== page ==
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Dartmouth College Office of Public Affairs • Press Release
When it comes to energy use, conventional greenhouses aren't all that "green." For example, it takes hundreds of gallons of propane each year to heat the 816-square-foot greenhouse at the Dartmouth Organic Farm.
Not so for the farm's second greenhouse, being built new this summer on the farm's site on Route 10, three miles north of campus: thanks to passive-solar and energy-conserving features, this one won't need fossil fuel to provide a reasonable growing environment.
Site work, foundation, and construction of the greenhouse's frame and glazing is expected to start in July and conclude by fall in time to start growing cool-weather plants. As with other farm operations, a substantial amount of the work will be done by student volunteers. Meanwhile, funds are being sought to complete the final phases, including the features that should make the greenhouse able to sustain temperatures above freezing most of the year with only the sun's heat.
The design was the work of two students at Dartmouth's Thayer School of Engineering, with the help of White River Junction, VT-based architect-builder Daniel Johnson, who drew up the final plans and will oversee construction. The students, Chris Polashenski and Luke Wachter, chose the greenhouse as their project for Thayer School's 190/290 two-course sequence on product design, in which students choose a real problem posed by a real client and follow the standard product design methodology, meeting with their clients and researching, testing, and formally presenting design options.
The farm's challenge involved taking the disassembled frame and rigid plastic glazing of a conventional, 1960s-era Lord & Burnham greenhouse and turning it into a solar-only greenhouse. The farm was given the greenhouse by the U.S. Army Cold Regions Research and Engineering Laboratory in Hanover
Wachter said he was drawn to the project because it was a chance to do environmentally friendly work, would involve creating computer simulations, and would allow him to work with the college farm, something he'd had always wanted to do. He and Polashenski were awarded the Engineering Design Prize from Thayer School's Corporate Collaboration Council when they received their Bachelor of Engineering degrees this past June.
The students' phone-book-sized final report includes rigorous cost-benefit analyses of each retrofit option to make sure the improvements will pay for themselves in the amount of fuel they would save and how much more income they could provide through the crops they would enable a greenhouse to grow.
This cost-effectiveness was a critical part of the design for Farm Manager Scott Stokoe, who hopes the new greenhouse will offer a helpful model for growers who want to modify their greenhouses for greater energy efficiency. "I believe that there will be a general push for more locally grown out-of-season food production, in response to the issues of reducing carbon loads and the rising cost of fuel, coupled with the local foods movement. We wanted to model a way to transition away from fossil-fuel season extension to renewable season extension, but we wanted to do it so it wouldn't be out of reach of the typical grower," Stokoe said.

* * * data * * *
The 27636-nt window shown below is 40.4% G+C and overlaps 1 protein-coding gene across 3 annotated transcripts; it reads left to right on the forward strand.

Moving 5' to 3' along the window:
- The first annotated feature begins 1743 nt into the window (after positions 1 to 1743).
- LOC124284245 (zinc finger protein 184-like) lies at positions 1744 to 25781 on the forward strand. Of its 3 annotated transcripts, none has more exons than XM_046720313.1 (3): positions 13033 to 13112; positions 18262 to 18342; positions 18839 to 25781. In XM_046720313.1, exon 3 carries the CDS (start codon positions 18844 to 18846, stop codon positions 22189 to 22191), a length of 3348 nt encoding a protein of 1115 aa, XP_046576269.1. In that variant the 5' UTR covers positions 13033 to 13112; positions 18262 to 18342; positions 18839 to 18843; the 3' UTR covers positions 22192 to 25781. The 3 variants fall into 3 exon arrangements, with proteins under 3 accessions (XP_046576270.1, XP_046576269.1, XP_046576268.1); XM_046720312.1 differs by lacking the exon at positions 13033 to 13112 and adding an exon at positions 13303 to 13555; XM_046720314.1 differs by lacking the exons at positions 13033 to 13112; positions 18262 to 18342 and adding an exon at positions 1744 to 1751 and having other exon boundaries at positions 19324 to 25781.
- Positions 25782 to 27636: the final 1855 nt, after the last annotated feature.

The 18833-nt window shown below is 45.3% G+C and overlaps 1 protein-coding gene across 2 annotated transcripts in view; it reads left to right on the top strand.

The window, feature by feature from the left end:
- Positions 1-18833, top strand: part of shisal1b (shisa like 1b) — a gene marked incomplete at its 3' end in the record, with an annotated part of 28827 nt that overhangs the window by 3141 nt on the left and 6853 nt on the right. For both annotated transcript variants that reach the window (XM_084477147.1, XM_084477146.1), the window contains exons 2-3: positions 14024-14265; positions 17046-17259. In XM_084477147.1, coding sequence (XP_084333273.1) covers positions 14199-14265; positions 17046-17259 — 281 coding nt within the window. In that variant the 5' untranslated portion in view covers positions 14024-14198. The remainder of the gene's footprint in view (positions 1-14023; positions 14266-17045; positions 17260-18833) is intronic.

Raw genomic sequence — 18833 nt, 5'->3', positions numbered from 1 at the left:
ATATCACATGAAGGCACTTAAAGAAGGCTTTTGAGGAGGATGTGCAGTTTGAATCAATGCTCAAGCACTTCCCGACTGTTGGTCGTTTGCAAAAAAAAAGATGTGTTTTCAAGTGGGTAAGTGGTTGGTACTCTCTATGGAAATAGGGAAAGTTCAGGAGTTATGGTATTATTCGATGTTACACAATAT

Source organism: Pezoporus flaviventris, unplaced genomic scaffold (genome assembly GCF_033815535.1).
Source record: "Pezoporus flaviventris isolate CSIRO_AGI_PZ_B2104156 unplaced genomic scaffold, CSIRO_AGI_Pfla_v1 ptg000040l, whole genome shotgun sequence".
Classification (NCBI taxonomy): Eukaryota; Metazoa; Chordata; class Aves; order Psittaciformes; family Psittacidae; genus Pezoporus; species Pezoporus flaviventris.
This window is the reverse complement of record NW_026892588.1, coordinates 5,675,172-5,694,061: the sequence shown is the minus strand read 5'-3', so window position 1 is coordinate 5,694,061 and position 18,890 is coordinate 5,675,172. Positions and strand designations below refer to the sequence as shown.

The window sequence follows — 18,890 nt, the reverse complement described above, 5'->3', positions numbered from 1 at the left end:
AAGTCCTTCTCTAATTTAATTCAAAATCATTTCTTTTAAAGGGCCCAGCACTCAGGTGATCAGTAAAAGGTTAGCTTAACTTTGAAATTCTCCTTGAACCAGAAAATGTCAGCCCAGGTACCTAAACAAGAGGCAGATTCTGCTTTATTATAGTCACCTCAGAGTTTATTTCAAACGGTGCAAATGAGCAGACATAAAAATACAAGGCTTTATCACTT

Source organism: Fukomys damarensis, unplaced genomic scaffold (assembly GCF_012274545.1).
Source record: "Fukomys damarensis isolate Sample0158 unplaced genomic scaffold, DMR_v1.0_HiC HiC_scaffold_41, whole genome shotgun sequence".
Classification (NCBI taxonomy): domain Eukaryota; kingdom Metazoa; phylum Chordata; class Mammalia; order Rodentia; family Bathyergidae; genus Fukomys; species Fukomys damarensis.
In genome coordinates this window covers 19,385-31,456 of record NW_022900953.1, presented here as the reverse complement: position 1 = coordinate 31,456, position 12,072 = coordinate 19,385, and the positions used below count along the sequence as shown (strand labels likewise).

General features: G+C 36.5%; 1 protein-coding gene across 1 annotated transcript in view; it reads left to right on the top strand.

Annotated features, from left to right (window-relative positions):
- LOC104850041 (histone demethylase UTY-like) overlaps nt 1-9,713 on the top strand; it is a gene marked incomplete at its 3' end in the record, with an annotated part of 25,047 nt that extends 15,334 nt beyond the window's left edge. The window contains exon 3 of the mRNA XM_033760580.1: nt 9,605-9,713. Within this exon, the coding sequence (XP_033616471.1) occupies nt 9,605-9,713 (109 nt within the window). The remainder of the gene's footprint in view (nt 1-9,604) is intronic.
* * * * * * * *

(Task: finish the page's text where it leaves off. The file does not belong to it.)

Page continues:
Many of the students' recommendations made it into the final design including:
The 12 water tanks also provide a site for the project's most experimental aspect: sustainable aquaculture. This past year two Dartmouth undergraduates—Dunya Onen, who graduated in June, and Aurora Coon, who will be a sophomore this fall—began what is expected to be a long process of investigation to find edible, marketable aquatic species that can be raised in the tanks. Ideally, Stokoe said, the species would be native to the Northeast and the tanks would be "polycultures"—mimicking the kinds relationships of species found in a natural ecosystem.
Add to this bins of worms composting plant litter, and the greenhouse becomes almost a "closed loop," environmentally—with worms being one of the food sources for the fish in the aquaculture tanks, and waste from the tanks helping to fertilize the plants, which then provide the litter for the worms. While not a true closed loop, in which water and nutrients endlessly cycle with no outside input other than the sun's warmth and light, the greenhouse would at least provide an "educational model" of this key environmental concept Stokoe said.
Started in 1996, the Organic Farm is an educational and working agricultural enterprise run by students who grow, harvest and sell locally a wide variety of fruits, vegetables and flowers. Much of the labor is performed manually by farm club members on the scenic banks of the Connecticut River. Located on roughly 200 acres that the College owns on Route 10 three miles north of the campus , the farm includes a one-acre vegetable garden, a small sugar bush for gathering maple sap each spring, and a propane-heated greenhouse in addition to the one under construction.
The farm also serves as an outdoor classroom and laboratory for students studying botany, agriculture, and geography. Some 12 to 15 classes per year use the farm for some portion of their instruction. "In 11 years, the farm has grown from an organic farm with an important but limited mandate to what it is now, a campus center for environmental, ecological, and sustainability activity," said Andy Harvard, director of the Outdoor Programs Office, which oversees the farm.
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